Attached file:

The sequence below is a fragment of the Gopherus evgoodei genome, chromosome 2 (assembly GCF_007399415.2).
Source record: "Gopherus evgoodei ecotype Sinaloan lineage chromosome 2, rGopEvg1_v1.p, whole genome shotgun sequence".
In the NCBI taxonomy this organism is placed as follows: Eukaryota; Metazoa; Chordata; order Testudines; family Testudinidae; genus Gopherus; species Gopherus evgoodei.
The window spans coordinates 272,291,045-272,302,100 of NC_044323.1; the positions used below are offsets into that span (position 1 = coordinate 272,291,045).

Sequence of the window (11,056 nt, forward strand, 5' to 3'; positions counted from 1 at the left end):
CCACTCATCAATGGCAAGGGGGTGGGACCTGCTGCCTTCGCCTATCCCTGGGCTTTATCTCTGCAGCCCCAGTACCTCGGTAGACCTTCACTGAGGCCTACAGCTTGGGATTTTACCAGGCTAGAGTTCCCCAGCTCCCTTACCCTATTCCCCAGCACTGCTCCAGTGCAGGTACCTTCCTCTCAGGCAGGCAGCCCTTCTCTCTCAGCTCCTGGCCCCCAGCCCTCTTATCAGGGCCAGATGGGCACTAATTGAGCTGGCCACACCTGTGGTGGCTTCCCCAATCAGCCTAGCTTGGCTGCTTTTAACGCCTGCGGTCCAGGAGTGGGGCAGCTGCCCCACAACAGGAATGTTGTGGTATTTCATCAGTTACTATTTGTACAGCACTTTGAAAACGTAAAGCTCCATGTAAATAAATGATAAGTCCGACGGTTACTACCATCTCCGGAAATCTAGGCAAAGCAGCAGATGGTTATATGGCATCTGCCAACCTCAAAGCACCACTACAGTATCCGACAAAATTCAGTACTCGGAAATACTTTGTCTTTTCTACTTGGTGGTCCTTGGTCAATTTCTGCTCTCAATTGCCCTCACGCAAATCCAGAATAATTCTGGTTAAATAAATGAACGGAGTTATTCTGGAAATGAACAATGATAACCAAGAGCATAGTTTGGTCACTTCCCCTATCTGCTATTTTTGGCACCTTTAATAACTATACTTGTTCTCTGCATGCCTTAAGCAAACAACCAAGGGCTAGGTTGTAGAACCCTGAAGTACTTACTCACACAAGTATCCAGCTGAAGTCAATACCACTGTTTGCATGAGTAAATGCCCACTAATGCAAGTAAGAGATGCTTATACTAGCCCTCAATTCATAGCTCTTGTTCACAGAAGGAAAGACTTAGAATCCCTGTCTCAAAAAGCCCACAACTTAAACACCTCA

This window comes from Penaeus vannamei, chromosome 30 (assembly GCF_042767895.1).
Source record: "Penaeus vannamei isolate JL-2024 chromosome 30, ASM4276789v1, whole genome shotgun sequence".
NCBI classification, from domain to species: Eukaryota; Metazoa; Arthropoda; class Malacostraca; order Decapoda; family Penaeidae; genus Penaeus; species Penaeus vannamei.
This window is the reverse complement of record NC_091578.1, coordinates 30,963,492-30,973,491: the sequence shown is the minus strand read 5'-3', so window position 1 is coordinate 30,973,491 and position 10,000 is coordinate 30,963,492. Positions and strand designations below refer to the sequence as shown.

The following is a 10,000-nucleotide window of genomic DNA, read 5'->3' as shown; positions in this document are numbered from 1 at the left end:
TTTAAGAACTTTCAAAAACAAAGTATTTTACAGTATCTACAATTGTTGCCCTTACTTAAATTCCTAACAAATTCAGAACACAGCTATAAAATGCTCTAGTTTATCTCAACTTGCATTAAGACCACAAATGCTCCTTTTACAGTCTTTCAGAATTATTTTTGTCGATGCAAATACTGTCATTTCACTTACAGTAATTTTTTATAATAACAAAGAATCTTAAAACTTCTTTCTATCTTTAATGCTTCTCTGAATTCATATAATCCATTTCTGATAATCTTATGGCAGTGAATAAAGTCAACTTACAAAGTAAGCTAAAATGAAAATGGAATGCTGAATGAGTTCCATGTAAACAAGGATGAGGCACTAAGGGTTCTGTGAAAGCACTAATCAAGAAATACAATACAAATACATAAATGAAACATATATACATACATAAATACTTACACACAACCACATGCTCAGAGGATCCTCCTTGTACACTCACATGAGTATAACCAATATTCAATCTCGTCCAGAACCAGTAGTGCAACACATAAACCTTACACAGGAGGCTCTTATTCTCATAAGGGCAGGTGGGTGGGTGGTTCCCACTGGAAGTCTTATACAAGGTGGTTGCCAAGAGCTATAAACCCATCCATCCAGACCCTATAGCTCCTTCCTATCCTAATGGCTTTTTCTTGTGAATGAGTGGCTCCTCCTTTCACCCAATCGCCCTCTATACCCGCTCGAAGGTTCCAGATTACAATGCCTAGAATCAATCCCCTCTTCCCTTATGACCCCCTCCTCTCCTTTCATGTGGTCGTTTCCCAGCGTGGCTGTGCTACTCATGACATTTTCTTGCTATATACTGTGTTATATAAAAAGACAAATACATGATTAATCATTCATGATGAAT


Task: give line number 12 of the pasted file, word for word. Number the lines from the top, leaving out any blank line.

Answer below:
TTTAAGAACTTTCAAAAACAAAGTATTTTACAGTATCTACAATTGTTGCCCTTACTTAAATTCCTAACAAATTCAGAACACAGCTATAAAATGCTCTAGTTTATCTCAACTTGCATTAAGACCACAAATGCTCCTTTTACAGTCTTTCAGAATTATTTTTGTCGATGCAAATACTGTCATTTCACTTACAGTAATTTTTTATAATAACAAAGAATCTTAAAACTTCTTTCTATCTTTAATGCTTCTCTGAATTCATATAATCCATTTCTGATAATCTTATGGCAGTGAATAAAGTCAACTTACAAAGTAAGCTAAAATGAAAATGGAATGCTGAATGAGTTCCATGTAAACAAGGATGAGGCACTAAGGGTTCTGTGAAAGCACTAATCAAGAAATACAATACAAATACATAAATGAAACATATATACATACATAAATACTTACACACAACCACATGCTCAGAGGATCCTCCTTGTACACTCACATGAGTATAACCAATATTCAATCTCGTCCAGAACCAGTAGTGCAACACATAAACCTTACACAGGAGGCTCTTATTCTCATAAGGGCAGGTGGGTGGGTGGTTCCCACTGGAAGTCTTATACAAGGTGGTTGCCAAGAGCTATAAACCCATCCATCCAGACCCTATAGCTCCTTCCTATCCTAATGGCTTTTTCTTGTGAATGAGTGGCTCCTCCTTTCACCCAATCGCCCTCTATACCCGCTCGAAGGTTCCAGATTACAATGCCTAGAATCAATCCCCTCTTCCCTTATGACCCCCTCCTCTCCTTTCATGTGGTCGTTTCCCAGCGTGGCTGTGCTACTCATGACATTTTCTTGCTATATACTGTGTTATATAAAAAGACAAATACATGATTAATCATTCATGATGAAT